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Subjective ratings of emotional health as a risk factor for major depression in a community sample

Published online by Cambridge University Press:  03 January 2018

Rani A. Hoff*
Affiliation:
Yale University School of Medicine, Department of Psychiatry
Martha Livingston Bruce
Affiliation:
Cornell University Medical College, Department of Psychiatry
Stanislav V. Kasl
Affiliation:
Yale University School of Medicine, Department of Epidemiology and Public Health
Selby C. Jacobs
Affiliation:
Yale University School of Medicine, Department of Psychiatry
*
Dr Rani A. Hoff, NEPEC, Building 8, West Haven VA Medical Center, 950 Campbell Avenue, West Haven, CT 06516, USA

Abstract

Background

Although subjective ratings of health have been shown to be accurate predictors of physical health outcomes, there is little research on the association between subjective emotional health (SEH) and psychiatric outcomes.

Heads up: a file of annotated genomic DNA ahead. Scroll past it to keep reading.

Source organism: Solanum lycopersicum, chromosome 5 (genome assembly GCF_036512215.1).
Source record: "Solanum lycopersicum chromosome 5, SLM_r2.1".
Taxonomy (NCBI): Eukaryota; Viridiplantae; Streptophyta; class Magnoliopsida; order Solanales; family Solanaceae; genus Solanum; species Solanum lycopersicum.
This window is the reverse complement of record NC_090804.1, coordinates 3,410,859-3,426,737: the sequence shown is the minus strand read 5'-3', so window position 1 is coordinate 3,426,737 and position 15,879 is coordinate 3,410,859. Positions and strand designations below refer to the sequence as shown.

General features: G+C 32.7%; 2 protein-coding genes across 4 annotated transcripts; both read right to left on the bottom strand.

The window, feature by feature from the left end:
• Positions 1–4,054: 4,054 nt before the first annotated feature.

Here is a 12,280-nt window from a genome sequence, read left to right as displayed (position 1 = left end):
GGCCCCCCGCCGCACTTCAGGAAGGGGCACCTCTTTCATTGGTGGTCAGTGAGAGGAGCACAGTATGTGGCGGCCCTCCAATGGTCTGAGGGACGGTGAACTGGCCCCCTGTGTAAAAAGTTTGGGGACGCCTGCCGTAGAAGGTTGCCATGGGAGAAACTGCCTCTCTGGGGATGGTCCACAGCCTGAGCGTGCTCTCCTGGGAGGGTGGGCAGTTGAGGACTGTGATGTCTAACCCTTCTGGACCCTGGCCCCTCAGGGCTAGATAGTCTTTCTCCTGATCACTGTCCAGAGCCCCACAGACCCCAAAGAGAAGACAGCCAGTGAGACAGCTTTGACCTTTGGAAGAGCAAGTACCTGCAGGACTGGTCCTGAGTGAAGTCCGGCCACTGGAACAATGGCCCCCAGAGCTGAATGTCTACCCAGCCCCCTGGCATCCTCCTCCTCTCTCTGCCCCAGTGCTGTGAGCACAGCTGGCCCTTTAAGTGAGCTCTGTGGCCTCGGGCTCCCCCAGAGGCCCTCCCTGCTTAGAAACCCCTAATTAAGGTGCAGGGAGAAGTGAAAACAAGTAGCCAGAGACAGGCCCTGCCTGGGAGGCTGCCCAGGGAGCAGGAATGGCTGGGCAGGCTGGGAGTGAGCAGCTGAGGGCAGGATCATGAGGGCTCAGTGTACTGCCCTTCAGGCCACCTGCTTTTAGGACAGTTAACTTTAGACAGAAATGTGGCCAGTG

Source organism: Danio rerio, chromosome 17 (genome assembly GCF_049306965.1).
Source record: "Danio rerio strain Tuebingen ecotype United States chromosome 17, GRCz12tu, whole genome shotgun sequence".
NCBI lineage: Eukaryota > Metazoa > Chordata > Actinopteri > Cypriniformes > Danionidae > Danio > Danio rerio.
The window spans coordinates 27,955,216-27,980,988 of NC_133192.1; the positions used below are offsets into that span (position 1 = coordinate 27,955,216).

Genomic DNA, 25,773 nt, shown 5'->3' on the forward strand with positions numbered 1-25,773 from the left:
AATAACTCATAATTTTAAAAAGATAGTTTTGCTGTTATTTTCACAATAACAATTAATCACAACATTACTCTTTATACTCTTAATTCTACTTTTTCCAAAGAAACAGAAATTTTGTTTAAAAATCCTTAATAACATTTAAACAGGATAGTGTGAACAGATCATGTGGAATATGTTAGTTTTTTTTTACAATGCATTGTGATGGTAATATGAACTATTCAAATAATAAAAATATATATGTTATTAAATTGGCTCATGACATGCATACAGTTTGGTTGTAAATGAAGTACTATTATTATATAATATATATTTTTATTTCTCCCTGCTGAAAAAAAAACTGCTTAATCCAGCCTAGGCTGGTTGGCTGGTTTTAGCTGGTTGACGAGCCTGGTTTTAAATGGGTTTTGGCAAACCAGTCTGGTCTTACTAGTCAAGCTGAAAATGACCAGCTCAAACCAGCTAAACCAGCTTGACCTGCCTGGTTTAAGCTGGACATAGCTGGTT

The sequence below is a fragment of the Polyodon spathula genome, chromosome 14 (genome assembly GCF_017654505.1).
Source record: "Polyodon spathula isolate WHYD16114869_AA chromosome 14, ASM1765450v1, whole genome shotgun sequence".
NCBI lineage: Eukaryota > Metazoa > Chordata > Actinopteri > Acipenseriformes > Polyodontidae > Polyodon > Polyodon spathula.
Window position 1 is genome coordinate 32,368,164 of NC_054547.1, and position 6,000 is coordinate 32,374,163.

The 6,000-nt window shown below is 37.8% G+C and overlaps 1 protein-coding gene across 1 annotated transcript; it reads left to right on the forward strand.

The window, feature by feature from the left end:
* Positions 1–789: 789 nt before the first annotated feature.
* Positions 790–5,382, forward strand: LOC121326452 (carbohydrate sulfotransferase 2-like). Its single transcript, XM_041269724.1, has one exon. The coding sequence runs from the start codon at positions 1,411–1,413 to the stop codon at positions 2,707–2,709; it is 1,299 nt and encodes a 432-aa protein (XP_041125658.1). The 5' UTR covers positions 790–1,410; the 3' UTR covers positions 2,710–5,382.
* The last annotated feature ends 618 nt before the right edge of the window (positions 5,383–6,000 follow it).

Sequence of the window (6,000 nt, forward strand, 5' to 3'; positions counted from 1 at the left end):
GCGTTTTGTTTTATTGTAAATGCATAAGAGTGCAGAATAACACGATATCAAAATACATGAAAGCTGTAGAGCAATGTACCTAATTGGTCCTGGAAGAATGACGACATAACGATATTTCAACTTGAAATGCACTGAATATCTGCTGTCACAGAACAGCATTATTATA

Method

This paper utilises data from the Epidemiologic Catchment Area study to explore the relationship between baseline SEH and the risk for major depression in the next year. Both recurrent and incident episodes of depression are outcomes of interest.

Results

The age- and gender-adjusted relationship between SEH and depression is quite significant, and remains so after adjusting for other factors associated with major depression. The more positive the SEH rating, the lower the risk of an episode of depression in the next year.

Conclusions

Some possible explanations for this association are explored, including possible confounders that were not accounted for and the possibility that SEH ratings pose an independent risk for major depression.

Type
Papers
Copyright
Copyright © 1997 The Royal College of Psychiatrists 

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